Sample rule proof
The direct contact element of the special relationship doctrine arises from the notion that a municipality owes a special duty of protection to those individuals to whom it has promised protection rather than to society at large. The direct contact requirement serves to reinforce the policy goal of limiting the class of persons with whom a municipality will be determined to have a special relationship and to whom it may be held financially liable. Direct contact is met when the plaintiff has actual contact with a municipal agent. 1 However, 2 courts have treated the element with flexibility based on the "peculiar circumstances of each case, all of which must be considered in light of the policies underlying the narrow special duty doctrine." Cuffy v. City of New York, 69 N.Y.2d 255, 262 (1987). Thus, 3 courts have found direct contact satisfied by various third parties acting on behalf of a victim. For instance, 4 the direct contact requirement has been met by spouses and parents making contact on behalf of a related victim and by unrelated third parties who share a common interest in protection under circumstances in which the third party communicates assurances of protection to the victim.

Contact made by adults on behalf of their spouses or minor children satisfies the direct contact requirement. 5 See, e.g., Cuffy, 69 N.Y.2d at 261-262 (finding direct contact when one member of a household reported to the police a threat by his neighbors that extended to all of his family members living with him in the household, although these other family members did not have actual contact with the police); Sorichetti v. City of New York, 65 N.Y.2d 461 (1985) (finding direct contact when mother who had obtained an order of protection against her estranged husband reported to police that her husband had issued threats and had failed to return their six-year-old daughter after a visitation period); Stata v. Village of Waterford, 225 A.D.2d 163 (1996) (finding direct contact when husband reported to firefighters that his wife was trapped in burning building). 6 The relaxation of the direct contact requirement for children and members of the same household is a logical result of the equitable goals of the doctrine. 7 Implicit in this extension of the exception for third-party contact is the determination that related adults and minor children share the same interests, and therefore a promise of protection elicited by one party satisfies the direct contact element for the other party. 8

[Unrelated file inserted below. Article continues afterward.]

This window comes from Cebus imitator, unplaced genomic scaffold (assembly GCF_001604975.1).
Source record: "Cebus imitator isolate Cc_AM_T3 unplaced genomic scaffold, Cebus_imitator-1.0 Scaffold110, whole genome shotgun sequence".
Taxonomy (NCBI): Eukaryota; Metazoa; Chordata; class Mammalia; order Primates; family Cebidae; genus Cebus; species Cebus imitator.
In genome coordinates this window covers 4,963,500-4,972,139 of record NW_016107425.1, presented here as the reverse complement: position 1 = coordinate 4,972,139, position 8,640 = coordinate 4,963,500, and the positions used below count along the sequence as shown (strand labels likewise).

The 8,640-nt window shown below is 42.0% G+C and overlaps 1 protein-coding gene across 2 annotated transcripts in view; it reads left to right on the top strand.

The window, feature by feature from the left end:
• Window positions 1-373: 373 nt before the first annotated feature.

The requisite contact is also satisfied when non-familial parties make actual contact with the police and elicit a promise of protection on behalf of a group of similarly situated individuals. 9 See, e.g., Thomas v. City of Auburn, 217 A.D.2d 934 (1995) (holding that two bar patrons who, along with the bartender at the establishment, had been threatened by another patron, had satisfied direct contact when the bartender alone elicited a promise of protection from police officers that, in the context of the situation, covered the two bar patrons). Direct contact was found under these circumstances on the theory that the victims were in the zone of danger along with the party who made contact with police. Id. 10